Emergency Medicine/Critical Care
Nearly Frozen, Unresponsive Cat Revived by Veterinarians in Montana
A team of veterinarians revived a three-year-old cat named Fluffy who was found nearly frozen to death in a snowbank in Kalispell, Montana. Read the amazing story of her recovery.
Veterinarians Remove Chew Toy Lodged in Dog’s Lower Jaw
Veterinarians had to sedate a seven-month-old-black Labrador retriever named Daisy after a chew toy became lodged onto her lower jaw.
Treating Environmental Lung Injuries: Drowning and Smoke Inhalation
Management an environmental lung injury differs from the care given for other types of respiratory compromise.
Environmental lung injury can result from several causes, including drowning or smoke exposure from enclosed-space fires. Management of patients with environmental lung injuries differs from management of patients with the many other types of respiratory compromise. This article describes treatment of lung injury caused by drowning and smoke inhalation. DROWNING We will first discuss the …
Are Normal Electrolytes Really Normal?
Electrolyte disturbances are frequently encountered in veterinary patients and may warrant close evaluation and monitoring. Diseases of the kidneys and gastrointestinal tract and endocrinopathies often result in changes to electrolytes.1-3 Accurate initial assessment and serial monitoring for trends in electrolyte disturbances are essential to guide appropriate treatment of the underlying condition. However, in certain situations, …
Fluid Therapy in Hospitalized Patients, Part 2: Electrolyte Abnormalities and Fluid Balance
Bridget M. Lyons, VMD Lori S. Waddell, DVM, DACVECC University of Pennsylvania HOLDING WATER Water loss may result from pure water loss, as seen with diabetes insipidus, elevated body temperature, primary hypodipsia, and water restriction. Alternatively, it may occur with loss of fluids that are hypotonic relative to plasma, such as with vomiting, diarrhea, third-space …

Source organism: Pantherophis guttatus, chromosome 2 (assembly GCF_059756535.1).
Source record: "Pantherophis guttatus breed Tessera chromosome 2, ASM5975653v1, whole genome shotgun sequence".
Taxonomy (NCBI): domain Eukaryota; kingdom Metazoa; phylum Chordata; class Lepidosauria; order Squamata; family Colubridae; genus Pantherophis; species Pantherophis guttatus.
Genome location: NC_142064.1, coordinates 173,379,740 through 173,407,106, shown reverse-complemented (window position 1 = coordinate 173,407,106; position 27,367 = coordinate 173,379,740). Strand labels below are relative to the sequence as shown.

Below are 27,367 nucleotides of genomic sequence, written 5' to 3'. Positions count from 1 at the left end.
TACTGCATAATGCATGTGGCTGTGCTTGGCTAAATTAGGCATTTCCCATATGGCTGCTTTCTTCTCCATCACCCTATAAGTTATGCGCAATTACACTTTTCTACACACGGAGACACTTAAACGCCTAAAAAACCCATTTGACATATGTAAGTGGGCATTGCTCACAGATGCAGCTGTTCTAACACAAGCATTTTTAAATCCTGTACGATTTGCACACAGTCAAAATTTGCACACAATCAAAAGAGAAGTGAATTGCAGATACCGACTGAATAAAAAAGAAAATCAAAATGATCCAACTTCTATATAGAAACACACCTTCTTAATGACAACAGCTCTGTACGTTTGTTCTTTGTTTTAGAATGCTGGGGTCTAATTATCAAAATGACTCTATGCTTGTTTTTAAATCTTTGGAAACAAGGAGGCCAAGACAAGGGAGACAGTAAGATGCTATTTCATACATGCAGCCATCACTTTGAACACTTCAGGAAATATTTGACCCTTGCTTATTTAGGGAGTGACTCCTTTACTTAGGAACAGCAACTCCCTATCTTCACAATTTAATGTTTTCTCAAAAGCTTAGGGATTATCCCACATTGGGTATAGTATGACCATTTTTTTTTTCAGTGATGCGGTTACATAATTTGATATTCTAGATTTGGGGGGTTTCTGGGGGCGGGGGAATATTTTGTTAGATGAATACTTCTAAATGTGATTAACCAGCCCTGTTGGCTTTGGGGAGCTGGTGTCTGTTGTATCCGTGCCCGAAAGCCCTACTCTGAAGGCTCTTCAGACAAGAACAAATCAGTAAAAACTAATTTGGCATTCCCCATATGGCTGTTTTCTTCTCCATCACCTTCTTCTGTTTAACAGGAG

Acute Glaucoma: A True Emergency
Examining the causes, clinical signs, and therapy for acute glaucoma in dogs.
Clinical signs of canine glaucoma are traditionally divided into acute and chronic, but in most cases, most dogs present with an acute attack of glaucoma, including congestion, edema, fixed dilated pupils, and loss of sight.
Fluid Therapy in Hospitalized Patients, Part 1: Patient Assessment and Fluid Choices
Bridget M. Lyons, VMD Lori S. Waddell, DVM, DACVECC University of Pennsylvania GO WITH THE FLOW Fluid therapy is a mainstay of care in the hospitalized small animal patient. Assessment of a patient’s fluid deficits and ongoing needs will help determine what variety of fluid and rate to use. Fluid therapy is an essential component …
Chronic Vomiting in Cats: When to Recommend Endoscopy
Endoscopy can help determine the cause of the cat’s clinical signs of vomiting, diarrhea, weight loss, abdominal pain, or loss of appetite
Chronic vomiting is a common presenting sign for cats, and evaluation can be frustrating for both owners and veterinarians because of the long differential list. Endoscopy is warranted after systemic diseases have been ruled out, particularly in cases without solitary jejunal disease.
Pneumothorax: An Interview with Dr. Elisa Mazzaferro
Elisa Mazzaferro, DVM, PhD, DACVECC Staff Criticalist, Cornell University Veterinary Specialists, Adjunct Associate Clinical Professor of Emergency-Critical Care, Cornell University College of Veterinary Medicine Today’s Veterinary Practice “How I Treat” column is based on the popular How I Treat sessions presented at the annual NAVC Conference (now VMX) in Orlando, Florida (navc.com/conference). This column features …